From the Historical Archive of the Municipality of Correggio (at the Museum) one finds a document that dates very close to the Bianca and Sforza wedding, and is notarized in the town in which Bianca was raised, Abbiategrasso:
E, 242: 1441 October 26, Abbiategrasso. The Duke of Milan Filippo Maria Visconti, appointed his adviser Corradino da Vimercate as a prosecutor (surely appointed representative is meant here), sells to Galasso da Correggio the Castelnovo di Sotto with the villas of San Savino , Campegine, Meletole, Cogruzzo, Praticello and Fesso, for the price of twelve thousand florins.

It is tempting to link this purchase by an elite so close in time to the wedding as a wedding gift to the father (the landholdings perhaps bought at a premium), especially given the context of Abbiategrasso (Filippo in turn of course made a substantial dowry to Sforza; perhaps these were properties previously gifted to Bianca for an income and then exchanged once the much more substantial cities of Cremona and Pontremoli were given to her and Sforza?). We have a proposed date above of 1433 for the manuscript in connection with a reaffirmation of existing Correggio holdings; so that would mean the illumination preceded the CY (based on my assumption of it being tied to the October 1441 wedding) by a mere 8 years and might have served as a model on how to depict Filippo or at least a Visconti ruler (always idealized and never true to life, not in the CY nor in this illumination at all events). There is a loose resemblance between the kneeling Galasso and diminutive servant as well as the seated "Kings" in both the manuscript and the CY King of Cups, especially in the odd headdress (of course the dedication scene was very stereotypical). Also noteworthy is that Visconti is associated with the coin and cup/"grail" suits in the CY, thus this king of cups - albeit bearded - would signify his line (perhaps the bearded Gian Galeazzo, Filippo's predecessor) . Both works presented side by side below:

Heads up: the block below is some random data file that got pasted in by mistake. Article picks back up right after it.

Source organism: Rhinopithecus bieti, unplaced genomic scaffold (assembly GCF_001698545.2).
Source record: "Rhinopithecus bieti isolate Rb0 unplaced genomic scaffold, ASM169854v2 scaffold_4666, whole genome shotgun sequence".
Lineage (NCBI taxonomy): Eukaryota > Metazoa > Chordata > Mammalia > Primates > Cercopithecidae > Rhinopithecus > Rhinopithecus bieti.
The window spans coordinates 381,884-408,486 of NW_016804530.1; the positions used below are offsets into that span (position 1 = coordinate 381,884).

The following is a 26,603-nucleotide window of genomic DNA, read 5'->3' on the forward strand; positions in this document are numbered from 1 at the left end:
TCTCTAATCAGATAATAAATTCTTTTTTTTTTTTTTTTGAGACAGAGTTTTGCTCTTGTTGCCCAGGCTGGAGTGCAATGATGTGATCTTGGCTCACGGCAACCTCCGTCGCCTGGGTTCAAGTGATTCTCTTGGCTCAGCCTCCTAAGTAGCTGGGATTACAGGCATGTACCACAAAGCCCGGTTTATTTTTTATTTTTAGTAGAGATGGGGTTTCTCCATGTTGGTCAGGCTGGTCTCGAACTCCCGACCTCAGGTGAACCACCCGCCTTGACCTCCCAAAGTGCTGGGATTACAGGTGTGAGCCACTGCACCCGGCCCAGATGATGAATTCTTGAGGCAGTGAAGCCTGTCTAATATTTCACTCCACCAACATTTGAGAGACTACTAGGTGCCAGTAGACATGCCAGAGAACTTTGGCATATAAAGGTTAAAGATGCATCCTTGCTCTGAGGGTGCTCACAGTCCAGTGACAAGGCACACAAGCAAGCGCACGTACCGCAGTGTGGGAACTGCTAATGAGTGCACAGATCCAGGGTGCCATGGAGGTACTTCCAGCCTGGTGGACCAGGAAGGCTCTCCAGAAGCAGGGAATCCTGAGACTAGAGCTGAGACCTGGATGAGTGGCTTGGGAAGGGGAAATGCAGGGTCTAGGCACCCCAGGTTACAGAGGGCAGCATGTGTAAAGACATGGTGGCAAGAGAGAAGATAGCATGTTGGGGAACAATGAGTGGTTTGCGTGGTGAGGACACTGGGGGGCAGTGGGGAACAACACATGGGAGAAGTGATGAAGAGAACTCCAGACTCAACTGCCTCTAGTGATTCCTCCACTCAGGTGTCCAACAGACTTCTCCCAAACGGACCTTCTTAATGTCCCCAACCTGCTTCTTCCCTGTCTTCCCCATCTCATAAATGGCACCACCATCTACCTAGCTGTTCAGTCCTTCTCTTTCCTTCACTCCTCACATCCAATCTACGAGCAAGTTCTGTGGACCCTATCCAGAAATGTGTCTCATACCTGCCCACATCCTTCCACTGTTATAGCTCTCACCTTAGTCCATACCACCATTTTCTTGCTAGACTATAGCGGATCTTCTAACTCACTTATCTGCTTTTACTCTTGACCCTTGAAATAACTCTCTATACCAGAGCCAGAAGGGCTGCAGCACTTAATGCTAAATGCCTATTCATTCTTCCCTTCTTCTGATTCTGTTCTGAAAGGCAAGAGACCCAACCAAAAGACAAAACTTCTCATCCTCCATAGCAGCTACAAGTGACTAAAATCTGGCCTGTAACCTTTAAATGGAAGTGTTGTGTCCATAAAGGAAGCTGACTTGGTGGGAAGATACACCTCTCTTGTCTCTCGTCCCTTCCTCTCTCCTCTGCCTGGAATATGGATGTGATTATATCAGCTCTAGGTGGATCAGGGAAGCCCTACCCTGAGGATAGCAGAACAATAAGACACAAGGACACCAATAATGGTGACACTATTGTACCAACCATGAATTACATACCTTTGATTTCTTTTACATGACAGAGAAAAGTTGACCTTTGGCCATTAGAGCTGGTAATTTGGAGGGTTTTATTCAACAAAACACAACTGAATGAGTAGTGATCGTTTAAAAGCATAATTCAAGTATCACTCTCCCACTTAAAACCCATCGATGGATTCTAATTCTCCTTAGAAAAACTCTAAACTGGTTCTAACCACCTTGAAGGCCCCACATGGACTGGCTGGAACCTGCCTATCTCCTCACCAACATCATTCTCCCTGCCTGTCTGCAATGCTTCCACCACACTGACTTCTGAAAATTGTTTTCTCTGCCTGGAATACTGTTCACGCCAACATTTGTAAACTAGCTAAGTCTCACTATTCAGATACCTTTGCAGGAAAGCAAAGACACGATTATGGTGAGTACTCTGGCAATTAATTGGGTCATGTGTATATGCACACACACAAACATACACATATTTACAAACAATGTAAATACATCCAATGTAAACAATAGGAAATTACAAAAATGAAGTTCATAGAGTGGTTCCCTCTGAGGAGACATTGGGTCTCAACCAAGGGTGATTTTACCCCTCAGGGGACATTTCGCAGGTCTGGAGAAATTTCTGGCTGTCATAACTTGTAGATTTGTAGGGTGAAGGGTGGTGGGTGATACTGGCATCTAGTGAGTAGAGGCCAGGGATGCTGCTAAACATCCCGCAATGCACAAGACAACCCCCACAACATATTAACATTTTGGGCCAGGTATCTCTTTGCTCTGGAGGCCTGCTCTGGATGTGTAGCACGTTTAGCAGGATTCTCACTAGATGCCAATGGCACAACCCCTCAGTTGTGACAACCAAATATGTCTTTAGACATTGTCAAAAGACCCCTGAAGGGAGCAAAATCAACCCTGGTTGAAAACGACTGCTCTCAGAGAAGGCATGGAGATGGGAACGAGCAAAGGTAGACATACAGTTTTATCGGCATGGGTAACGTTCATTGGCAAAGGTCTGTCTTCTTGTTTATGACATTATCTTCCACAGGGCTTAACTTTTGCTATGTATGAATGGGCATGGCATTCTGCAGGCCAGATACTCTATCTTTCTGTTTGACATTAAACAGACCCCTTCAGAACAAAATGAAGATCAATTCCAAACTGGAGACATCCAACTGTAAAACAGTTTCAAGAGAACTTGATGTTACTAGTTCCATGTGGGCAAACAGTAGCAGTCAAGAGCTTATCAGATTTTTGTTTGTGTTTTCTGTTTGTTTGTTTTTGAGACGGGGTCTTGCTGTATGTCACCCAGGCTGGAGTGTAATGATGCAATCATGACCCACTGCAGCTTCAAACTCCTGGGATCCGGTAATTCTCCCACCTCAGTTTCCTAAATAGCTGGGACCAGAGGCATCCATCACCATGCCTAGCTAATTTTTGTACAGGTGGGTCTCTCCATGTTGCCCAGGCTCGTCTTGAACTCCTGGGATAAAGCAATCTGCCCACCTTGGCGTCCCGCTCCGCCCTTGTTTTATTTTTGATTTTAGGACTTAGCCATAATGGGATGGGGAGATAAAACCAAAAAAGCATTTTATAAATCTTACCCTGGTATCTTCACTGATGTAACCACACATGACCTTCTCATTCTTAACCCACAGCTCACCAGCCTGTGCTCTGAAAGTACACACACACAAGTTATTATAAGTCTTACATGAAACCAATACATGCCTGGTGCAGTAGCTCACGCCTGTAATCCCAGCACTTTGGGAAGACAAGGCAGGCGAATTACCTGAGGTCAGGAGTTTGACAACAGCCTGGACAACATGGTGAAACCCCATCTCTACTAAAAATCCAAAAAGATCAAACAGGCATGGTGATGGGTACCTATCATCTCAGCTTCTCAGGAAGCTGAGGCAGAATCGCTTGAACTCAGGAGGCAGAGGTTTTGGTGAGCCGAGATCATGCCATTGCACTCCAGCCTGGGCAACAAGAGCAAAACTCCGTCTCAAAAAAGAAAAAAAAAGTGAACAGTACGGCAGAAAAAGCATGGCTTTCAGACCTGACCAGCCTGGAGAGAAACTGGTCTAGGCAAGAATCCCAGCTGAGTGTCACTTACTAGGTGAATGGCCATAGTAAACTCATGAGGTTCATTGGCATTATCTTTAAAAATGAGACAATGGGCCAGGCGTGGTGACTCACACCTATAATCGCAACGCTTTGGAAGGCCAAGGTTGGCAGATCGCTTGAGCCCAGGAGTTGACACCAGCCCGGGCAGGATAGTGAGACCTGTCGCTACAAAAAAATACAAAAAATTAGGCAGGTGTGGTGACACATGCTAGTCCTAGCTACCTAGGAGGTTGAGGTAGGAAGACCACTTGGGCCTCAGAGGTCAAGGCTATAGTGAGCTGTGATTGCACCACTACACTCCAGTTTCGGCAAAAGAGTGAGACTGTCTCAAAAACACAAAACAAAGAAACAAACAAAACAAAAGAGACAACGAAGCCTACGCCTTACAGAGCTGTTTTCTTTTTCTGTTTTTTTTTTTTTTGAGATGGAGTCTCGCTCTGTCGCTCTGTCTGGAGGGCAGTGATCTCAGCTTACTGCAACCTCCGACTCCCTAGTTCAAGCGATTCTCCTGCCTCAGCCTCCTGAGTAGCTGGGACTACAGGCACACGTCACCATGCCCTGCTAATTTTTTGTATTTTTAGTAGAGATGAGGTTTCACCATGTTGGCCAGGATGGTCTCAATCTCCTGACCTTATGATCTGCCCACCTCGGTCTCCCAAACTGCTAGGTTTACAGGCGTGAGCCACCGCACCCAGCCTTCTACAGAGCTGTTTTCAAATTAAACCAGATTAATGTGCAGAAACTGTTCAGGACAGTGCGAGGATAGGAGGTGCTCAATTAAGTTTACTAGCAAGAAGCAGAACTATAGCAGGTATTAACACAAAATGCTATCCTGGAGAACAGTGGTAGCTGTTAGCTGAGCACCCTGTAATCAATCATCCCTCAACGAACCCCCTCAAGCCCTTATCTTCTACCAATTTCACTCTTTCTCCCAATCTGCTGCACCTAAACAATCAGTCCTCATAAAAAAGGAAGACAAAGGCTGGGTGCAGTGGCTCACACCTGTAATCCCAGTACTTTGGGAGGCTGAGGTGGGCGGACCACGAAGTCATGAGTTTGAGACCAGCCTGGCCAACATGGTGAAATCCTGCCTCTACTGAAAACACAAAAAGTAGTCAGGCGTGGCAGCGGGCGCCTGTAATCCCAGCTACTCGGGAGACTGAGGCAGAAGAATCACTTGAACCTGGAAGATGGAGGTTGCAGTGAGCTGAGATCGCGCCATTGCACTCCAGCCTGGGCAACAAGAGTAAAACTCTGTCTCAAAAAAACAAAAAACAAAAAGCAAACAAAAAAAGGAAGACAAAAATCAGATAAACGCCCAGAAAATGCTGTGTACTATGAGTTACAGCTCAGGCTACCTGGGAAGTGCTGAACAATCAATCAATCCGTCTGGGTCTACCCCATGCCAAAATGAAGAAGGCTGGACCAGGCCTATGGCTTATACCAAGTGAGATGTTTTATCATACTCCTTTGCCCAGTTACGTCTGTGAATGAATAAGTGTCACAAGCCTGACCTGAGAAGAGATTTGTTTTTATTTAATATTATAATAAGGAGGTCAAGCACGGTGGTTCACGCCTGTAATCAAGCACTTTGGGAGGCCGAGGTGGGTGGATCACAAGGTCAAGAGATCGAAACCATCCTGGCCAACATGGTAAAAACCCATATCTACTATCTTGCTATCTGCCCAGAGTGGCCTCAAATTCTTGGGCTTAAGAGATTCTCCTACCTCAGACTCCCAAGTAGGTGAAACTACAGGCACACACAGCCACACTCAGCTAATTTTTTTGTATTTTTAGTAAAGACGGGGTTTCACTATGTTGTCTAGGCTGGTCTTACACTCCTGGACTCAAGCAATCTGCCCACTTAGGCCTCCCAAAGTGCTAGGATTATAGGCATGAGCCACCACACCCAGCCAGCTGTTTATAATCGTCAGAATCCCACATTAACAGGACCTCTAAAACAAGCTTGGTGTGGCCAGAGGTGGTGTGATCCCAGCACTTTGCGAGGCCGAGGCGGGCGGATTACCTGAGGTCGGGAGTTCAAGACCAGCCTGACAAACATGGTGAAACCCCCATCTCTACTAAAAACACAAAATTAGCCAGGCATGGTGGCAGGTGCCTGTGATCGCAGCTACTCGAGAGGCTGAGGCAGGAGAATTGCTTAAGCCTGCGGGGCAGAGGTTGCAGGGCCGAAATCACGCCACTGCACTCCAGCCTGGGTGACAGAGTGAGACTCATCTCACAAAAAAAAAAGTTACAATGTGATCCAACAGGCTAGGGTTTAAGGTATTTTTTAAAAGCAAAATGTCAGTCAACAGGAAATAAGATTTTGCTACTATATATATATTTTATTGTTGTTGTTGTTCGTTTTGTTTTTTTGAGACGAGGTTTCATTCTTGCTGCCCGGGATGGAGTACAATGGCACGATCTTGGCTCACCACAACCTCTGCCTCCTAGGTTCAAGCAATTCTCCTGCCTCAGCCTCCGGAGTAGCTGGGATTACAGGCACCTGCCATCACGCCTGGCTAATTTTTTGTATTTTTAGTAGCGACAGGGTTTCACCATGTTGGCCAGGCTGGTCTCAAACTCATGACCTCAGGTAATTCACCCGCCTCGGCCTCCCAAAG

Image
H. Anglie e CY King of cups.JPG
(137.11 KiB) Not downloaded yet

Phaeded

Re: An Arthurian text dedicated to Filippo Visconti, with dedication illumination

#3
Ross G. R. Caldwell wrote:
27 Jul 2019, 22:08
Phaeded, screw Getty. Get it from the source.

Hang on a minute

https://gallica.bnf.fr/ark:/12148/btv1b ... %20angliae

vue 34 - folio 8ter v

It illustrates the back cover of the new edition of the Tractatus.


http://www.rosscaldwell.com/marzianotex ... OUVweb.jpg
Its not that I didn't look for a "clean" copy - I tip my hat to your mad research skills.

But it looks like you are implying that Correggio is Marziano (I hope you have the correct attribution inside the fly leaf ;-). I forget, is that available for purchase yet?

Actually, after going to the BnF link, your cover illustrations make perfect sense in light of the full title of the manuscript:
istoria Angliae, sive potiùs historia Britonum ab Aenea et Bruto, ad mortem Arturii Regis, ex Galfredo Monemuthensi potissimùm concinnata : authore Galasio, Corrigiae Comite.